Lobby for Cyprus is a non-party-political human rights organisation campaigning for a reunited Cyprus.
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25 October 2006
European Court of Human Rights agrees to hear case of murdered Cypriot
London--“His murder by the Turks was ten years ago, but it is still fresh in the minds of all believers in human rights,” said Lobby for Cyprus spokesman Nick Kounoupias, referring to the recent decision by the European Court of Human Rights (ECHR) to hear the case of the death of Tassos Isaak which occurred on 11 August, 1996.

London--“His murder by the Turks was ten years ago, but it is still fresh in the minds of all believers in human rights,” said Lobby for Cyprus spokesman Nick Kounoupias, referring to the recent decision by the European Court of Human Rights (ECHR) to hear the case of the death of Tassos Isaak which occurred on 11 August, 1996.

“Although the eyes of Europe are rightfully on Turkey’s refusal to abide by its commitments to the European Union
as it seeks accession to the EU, Turkey’s other violations of the standards of decency should not be forgotten,”
Nick Kounoupias said.

The 25-year-old Isaak was beaten to death while taking part in an anti-occupation demonstration at Dherynia, in the buffer zone dividing the Republic of Cyprus into the free areas the illegally occupied north. According to eye-witnesses, between 15 and 20 people who had gone into the buffer zone throwing stones and shouting abuse, including five uniformed police, surrounded Isaak.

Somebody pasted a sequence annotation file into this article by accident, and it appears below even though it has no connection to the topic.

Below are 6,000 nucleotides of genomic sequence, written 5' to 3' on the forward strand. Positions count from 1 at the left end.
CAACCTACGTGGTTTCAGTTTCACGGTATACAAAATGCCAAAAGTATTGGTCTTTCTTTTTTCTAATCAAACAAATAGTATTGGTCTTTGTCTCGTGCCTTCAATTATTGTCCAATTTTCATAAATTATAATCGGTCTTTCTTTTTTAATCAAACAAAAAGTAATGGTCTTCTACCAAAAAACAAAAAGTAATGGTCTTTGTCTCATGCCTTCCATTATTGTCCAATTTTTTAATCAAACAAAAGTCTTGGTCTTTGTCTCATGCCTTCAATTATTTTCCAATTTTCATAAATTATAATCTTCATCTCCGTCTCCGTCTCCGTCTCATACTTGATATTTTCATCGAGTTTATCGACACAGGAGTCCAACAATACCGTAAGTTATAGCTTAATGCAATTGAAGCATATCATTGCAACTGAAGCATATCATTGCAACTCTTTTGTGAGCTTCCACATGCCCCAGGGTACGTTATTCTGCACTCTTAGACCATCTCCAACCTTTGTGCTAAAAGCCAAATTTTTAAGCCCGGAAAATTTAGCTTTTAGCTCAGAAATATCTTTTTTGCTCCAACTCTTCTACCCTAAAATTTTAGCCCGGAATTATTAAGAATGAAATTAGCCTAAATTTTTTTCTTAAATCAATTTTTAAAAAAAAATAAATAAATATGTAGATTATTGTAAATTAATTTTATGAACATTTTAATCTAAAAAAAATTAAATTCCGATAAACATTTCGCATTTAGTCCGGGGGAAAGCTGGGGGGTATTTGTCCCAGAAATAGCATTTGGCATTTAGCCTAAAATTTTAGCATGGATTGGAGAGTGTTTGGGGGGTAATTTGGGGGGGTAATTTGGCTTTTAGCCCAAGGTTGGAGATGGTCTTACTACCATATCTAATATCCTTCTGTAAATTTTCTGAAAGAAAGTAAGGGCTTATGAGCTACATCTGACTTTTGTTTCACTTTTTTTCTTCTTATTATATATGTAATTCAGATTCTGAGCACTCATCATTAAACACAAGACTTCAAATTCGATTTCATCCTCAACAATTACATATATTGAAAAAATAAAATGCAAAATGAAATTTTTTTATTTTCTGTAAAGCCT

He fell on the ground after becoming entangled in a barbed-wire fence while being chased by an armed mob and uniformed police and “for five minutes he was kicked and beaten on every part of his body.”

His family’s claim against Turkey cites loss of life, violation of the right to family life, and racism. In its report, the ECHR concluded that on the day of the demonstration, civilians from both sides had violated the cease-fire line and entered the buffer zone between the Republic of Cyprus and the illegal Turkish occupied zone.

Although the Court indicated that both sides bear some responsibility for the “tragic course the demonstration took,” it reserved for Turkey most of its criticisms. It agreed with the Isaak family’s lawyers that UN Force In Cyprus reports clearly showed that Turkish forces had allowed Turkish Cypriot demonstrators armed with batons and iron bars and the Turkish police to cross a restricted Turkish military area and enter the buffer zone.

The UN reports also showed that members of the Turkish Cypriot ‘police’ had “unequivocally” taken part actively in the beating of Isaak.

“Moreover it transpires from the case file that despite the presence of the Turkish armed forces and other…
police officers in the area, nothing was done to prevent or stop the attack or to help the victim,” the ECHR conclusions said.

“There was no difference between the behaviour of the Turkish civilians in the buffer zone and the Turkish Cypriot officers there in uniform,” the UN report indicated.

Turkey has continued to occupy 37 per cent of the north of the island of Cyprus following its illegal invasion of 1974, and has defied countless UN resolutions to leave the island. In addition, also contrary to international law, Turkey has transported more than 120,000 Anatolian colonists to the north to change the demographic profile of the island.

Tassos Isaak was amongst the Greek Cypriot demonstrators protesting for “a world without borders” at the village of Dherynia which is situated next to the buffer zone, dividing the government controlled free south from the illegally occupied north of the island.

“As Turkey continues to defy the normal codes of behaviour demanded by the West, individual countries and courts will continue to cite Turkey for its unacceptable defiance,” said Nick Kounoupias.